Struggling in follow reference when modeling the jaw

Hi blenders, newbie here (after 16 years after my few posts here)

I start model this a dummy character based on this reference: Deviant art - Average Joe Character Turn Sheet

I attached my blend file too for anyone who want to checkout what I did.

dummy_plane.blend (809.4 KB)

I had trouble of align this reference and I noted this when I were close to start modeling the jaw.

After a few try, I think I align a little better the front and right view.

Still I think the jaw and below it could be something odd, there on the reference lines of the jaw and the neck

Anyone could give some hints if I’m doing in the right direction?

I’m using a plane object to do this model, but I planning do it again using a box, just to know what could be better for modeling.

I’m justin ‘extruding’ and transforming. Another better way to do? More professionally?

Regards,

Samuel

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First you have to know about perspective and orthographic mode. Perspective is the natural way our eyes function, in that it creates a projection where it calculates distance to relatively scale and distort the size of an object we’re seeing. When you put an apple at one meter away from you, and another apple at two meter away from you, the first apple appears bigger than the second. That’s perspective.

Orthographic is a computational way where objects are projected onto a flat coordinate. If we use our apple example above, in orthographic mode, both apples will appear with the same size despite their difference in distance.

For a character example, this is perspective,

and this is orthographic.

The easiest way to tell whether a character reference is in perspective or orthographic is to see the feet. You’d notice that in perspective, the feet seems to be protruding towards the camera. Meanwhile in orthographic, they lay flat.

Now the problem with the character turn sheets you’re using is that it’s in perspective mode, not orthographic.

As I’ve mentioned above, things in perspective are bound to scaling and distortion. So the image taken from the front and image taken from the side will look slightly different. That’s why you have such difficulty aligning the reference image. No matter how you do it, they will not align exactly the same.

As for another better way to do it, well, you can learn about 3D human modeling and topology. If you’re interested, I’ve created a well topologized basic female 3D model and shared it before, and it seems to be interesting for many people, and you can get it here.

It may be an advanced 3D model, but I hope by seeing and learning that, you can get a sense of how to build your future 3D models.

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If you plan to use this to make a human model, not just a dummy, I would not take this approach to modelling it. Your image can work okay as a reference for the overall shape of the body and the proportion for the had, but for an actual human face you’ll have an easier time with a proper face reference and even if you don’t plan to animate it, the model will be easier to work with if the topology follows the face.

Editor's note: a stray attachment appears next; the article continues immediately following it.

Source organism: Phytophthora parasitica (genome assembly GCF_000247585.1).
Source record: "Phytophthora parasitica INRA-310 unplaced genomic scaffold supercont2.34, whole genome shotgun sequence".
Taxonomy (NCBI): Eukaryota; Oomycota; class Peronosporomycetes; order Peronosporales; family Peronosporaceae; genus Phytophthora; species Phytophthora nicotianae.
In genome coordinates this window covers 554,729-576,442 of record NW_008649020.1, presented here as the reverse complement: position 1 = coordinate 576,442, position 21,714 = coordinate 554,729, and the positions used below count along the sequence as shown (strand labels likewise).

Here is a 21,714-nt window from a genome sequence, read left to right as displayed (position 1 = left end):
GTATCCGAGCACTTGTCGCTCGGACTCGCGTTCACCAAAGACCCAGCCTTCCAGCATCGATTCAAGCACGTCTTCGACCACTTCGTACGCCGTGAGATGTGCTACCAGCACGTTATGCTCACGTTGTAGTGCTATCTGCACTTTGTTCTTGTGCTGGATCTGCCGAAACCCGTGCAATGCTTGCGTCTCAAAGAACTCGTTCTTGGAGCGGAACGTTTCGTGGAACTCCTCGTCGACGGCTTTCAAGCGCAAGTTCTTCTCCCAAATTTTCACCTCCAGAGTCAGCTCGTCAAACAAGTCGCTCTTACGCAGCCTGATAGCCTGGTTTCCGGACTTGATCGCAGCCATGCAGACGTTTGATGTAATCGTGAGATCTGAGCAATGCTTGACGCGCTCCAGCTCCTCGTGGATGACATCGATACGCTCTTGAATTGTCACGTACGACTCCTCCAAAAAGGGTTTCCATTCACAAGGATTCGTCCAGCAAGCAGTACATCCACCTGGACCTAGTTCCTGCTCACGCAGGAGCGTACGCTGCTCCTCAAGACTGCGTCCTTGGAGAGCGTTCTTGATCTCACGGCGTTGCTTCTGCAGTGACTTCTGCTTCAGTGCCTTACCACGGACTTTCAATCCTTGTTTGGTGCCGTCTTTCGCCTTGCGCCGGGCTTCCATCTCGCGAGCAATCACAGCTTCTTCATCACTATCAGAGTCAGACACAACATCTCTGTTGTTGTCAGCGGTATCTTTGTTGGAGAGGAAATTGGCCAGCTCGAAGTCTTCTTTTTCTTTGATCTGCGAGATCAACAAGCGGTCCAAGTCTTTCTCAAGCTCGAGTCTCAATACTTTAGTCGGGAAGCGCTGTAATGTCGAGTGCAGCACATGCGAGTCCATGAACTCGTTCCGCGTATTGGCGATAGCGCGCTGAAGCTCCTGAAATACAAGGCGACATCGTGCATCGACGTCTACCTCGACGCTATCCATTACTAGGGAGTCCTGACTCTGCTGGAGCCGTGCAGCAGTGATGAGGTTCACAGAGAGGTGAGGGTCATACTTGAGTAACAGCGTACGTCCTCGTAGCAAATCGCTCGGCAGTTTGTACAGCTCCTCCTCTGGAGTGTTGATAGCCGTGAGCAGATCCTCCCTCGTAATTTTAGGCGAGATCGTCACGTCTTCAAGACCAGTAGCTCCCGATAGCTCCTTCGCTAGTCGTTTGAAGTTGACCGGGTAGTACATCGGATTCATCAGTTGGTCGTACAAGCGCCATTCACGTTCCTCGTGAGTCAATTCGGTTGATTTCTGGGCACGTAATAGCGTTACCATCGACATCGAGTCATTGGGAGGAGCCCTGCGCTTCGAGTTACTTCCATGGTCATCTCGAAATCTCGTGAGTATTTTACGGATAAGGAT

For your first character, I recommend following along with a human modeling tutorial. It’ll make it easier to get the topology right, and make it easier to do your own thing for future projects. Recommendations:

All of these are female characters, males can be similar topology-wise, just follow male ref material. If you just want a basic face topology guideline instead of a tutorial series that’ll take weeks to follow, this image could be useful:

You can find lots of reference if you search for “face topology” “character topology” “body topology” etc.

I feel I should also warn you the arms’ A-pose is a bit extreme as well, so if you model them with that low of an A, you may have difficulties when you rig it if you want the character to raise their arms. A pose will make it easier to get natural looking shoulders with the arms down than T-pose, but this might be too sharp of an A.

It’s generally more professional to sculpt then retopologize, but I think polymodeling is a lot easier for beginners just getting started with character modeling, and a hybrid approach (where you polymodel the basic shape then sculpt) is easier than starting from a sphere even with experience. Whether the hybrid approach requires retopology or not will depend how careful you were with the topology for the base. Starting from a sphere is pretty brutal, in my opinion.

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It’s perfectly fine to use a reference in orthographic view… but the problems starts when not having a perfect orthograhic image as reference or not perfect matching views (as this seeems to be) so you have to do some guess work (and that’s the problem for a beginner… if (s)he could do this then…) and start with very few polys like so:

If you look from above then you see there is something to do… and if you search for “head reference top view” (or even skull) you may see how the head is really formed…

Also the real reference is always the real thing but this has some perspective distortion (if not made with a special camera)… One trick is to really use a 3d model to make a good front/side/top view and use this… even at first trying to match the vertices of the model but to draw some points onto the surface and use this for your own exercise…

In the end it’s all practice, practice, practice and then also some practice…

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And of course you can just follow something like this :

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Thank you for answers mates - I understand it much better now and with all those links I can take a deep breath and restart once more, but better.

Until next! See ya, Cheers